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My son died 18 months ago. He was disabled & had a trust account set up from a lawsuit we had settled on his behalf. The proceeds were divided among his heirs (his father and I) as directed by the trust agreement as well as the the probate court in January 2016 where it was also decided they would be the executors of his estate. The funds were to be dispersed by March or April. I had received a statement from the bank that holds the account & it was zero with no explanation. After a few phone calls, I learned of DADS intent to file for recovery of in excess of 600K. The trust itself has a cash value of less than 200K and it is being held in a "special account" pending this NOI. Besides the bank not being forthcoming with monthly statements now that the trust itself has been liquidated, I have to wonder if there is a time limit DADS must adhere to regarding recovery. I'm also wondering if the proceeds are somehow off limits to them since provisions of the trust stated the balance was to pass to my son's heirs.


My son lived most of his adult life with his father as we were divorced and he was his guardian. I have just learned his father passed away Sunday & now have to wonder if that, too, has some bearing on all of this.

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My first thoughts are that If your son died December, 2014 then his representative on file for Medicaid probably would have received the NOI (sent by HMS which is the contractor for TX recovery) maybe in Feb or March 2015. There needed to be an initial response to the NOI aka "intent to file a claim" sent by family, heirs or estates atty. within a set period of time from when the letter was sent after your son's death. If father did son's Medicaid renewals, then it likely went to him at his address. It's a multi page questionnaire. If probate is being done, then within the probate process, HMS should have been sent a notification of probate being opened, its PC#, court info, etc so that it can file a class 7 claim against the estate. There also should be a Notice to Creditors placed in a paper also.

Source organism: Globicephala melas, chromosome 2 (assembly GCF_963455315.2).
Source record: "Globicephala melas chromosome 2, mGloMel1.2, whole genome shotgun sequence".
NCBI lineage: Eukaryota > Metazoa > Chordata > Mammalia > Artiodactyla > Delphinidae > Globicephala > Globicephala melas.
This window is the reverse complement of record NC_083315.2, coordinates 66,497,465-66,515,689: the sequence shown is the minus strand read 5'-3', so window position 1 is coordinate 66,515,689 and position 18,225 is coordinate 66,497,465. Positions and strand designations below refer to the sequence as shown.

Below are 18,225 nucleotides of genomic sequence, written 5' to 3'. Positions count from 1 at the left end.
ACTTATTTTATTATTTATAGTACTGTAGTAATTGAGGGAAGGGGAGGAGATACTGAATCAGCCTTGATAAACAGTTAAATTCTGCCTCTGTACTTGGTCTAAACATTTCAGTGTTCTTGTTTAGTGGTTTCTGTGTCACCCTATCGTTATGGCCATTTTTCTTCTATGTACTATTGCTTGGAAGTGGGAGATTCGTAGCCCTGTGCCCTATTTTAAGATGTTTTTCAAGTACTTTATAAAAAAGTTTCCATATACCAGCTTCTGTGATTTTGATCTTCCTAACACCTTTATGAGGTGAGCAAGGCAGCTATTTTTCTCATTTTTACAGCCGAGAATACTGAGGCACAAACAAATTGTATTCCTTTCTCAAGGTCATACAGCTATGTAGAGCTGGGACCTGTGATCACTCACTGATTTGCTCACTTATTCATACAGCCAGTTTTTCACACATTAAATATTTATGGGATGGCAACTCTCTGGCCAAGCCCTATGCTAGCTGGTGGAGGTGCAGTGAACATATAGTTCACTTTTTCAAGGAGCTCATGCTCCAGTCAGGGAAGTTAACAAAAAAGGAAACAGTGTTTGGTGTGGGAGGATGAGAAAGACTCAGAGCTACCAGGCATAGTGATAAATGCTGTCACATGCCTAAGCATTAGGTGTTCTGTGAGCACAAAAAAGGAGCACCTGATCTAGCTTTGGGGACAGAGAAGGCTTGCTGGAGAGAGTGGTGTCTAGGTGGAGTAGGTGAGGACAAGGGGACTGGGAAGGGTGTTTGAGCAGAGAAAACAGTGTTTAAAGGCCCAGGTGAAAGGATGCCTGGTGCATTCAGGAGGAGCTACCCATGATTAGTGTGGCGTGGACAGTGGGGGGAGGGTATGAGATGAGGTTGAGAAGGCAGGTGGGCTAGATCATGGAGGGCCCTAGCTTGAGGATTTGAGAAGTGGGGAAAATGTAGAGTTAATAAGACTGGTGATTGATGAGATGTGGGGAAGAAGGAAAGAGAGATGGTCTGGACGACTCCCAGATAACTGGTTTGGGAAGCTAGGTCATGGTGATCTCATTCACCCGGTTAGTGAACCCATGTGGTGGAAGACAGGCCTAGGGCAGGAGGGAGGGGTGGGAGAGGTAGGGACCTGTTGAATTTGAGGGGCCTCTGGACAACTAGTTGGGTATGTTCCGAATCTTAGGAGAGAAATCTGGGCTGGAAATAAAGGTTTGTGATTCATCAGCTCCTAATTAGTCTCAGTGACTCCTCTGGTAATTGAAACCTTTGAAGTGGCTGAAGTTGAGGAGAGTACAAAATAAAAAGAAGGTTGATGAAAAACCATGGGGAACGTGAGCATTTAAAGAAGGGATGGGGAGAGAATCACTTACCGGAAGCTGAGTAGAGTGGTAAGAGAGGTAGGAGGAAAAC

It sounds like maybe you were not involved in the probate process as his dad took the lead on your son's care & finances. If so, I'd suggest you contact probate court to get a download of the docket and filings to see just what's what.
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You know my second thought on all this is that the trust established for your son from the lawsuit settlement was not actually a part of his estate. If he had an accident and there was a very large financial settlement, could the 600K (more?) actually been placed into a special needs trust for your son? In order for him to qualify for Medicaid, he would need to be at-need financially which means he is poor. If the $$$ was put into a SNT to make him eligible for Medicaid, I'd bet that it would need to be Medicaid compliant SNT for him to get onto Medicaid. For a trust to be compliant it usually means the beneficiary of the trust is the state or the states Medicaid program. If say, the state paid 300K for his care but the trust has a balance of 500K upon his death, 300K is paid to Medicaid first & foremost and only afterward would the 200K left in the trust then become either an asset of his estate distributed in probate or as per the terms of the trust (the wording on dissolving the trust will determine just what happens). It sounds like the amount in the trust at 200K is way way less than what Medicaid paid for his care at 600K. The 200K is probably being held in a "special account", I'd bet, to make sure that there are no Class 1 - Class 6 claims against the estate as MERP is a Class 7 claim for TX probate. TX is a Level of Claim state for probate and paid by order of Class. This would be my guess as to what's happening.

Again get the docket and review to see just what's going on.
If the trust has only 200K and the costs of care are 600K, family is not responsible for the difference btw.
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"most of his adult life" but not all? At some point he went on Medicaid? Yet probate court ordered distribution? Take that court order to the bank. If they do not cooperate, get an attorney. It's very possible DADS made an error, either by missing the deadline or attempting to recover from an individual under age 55.
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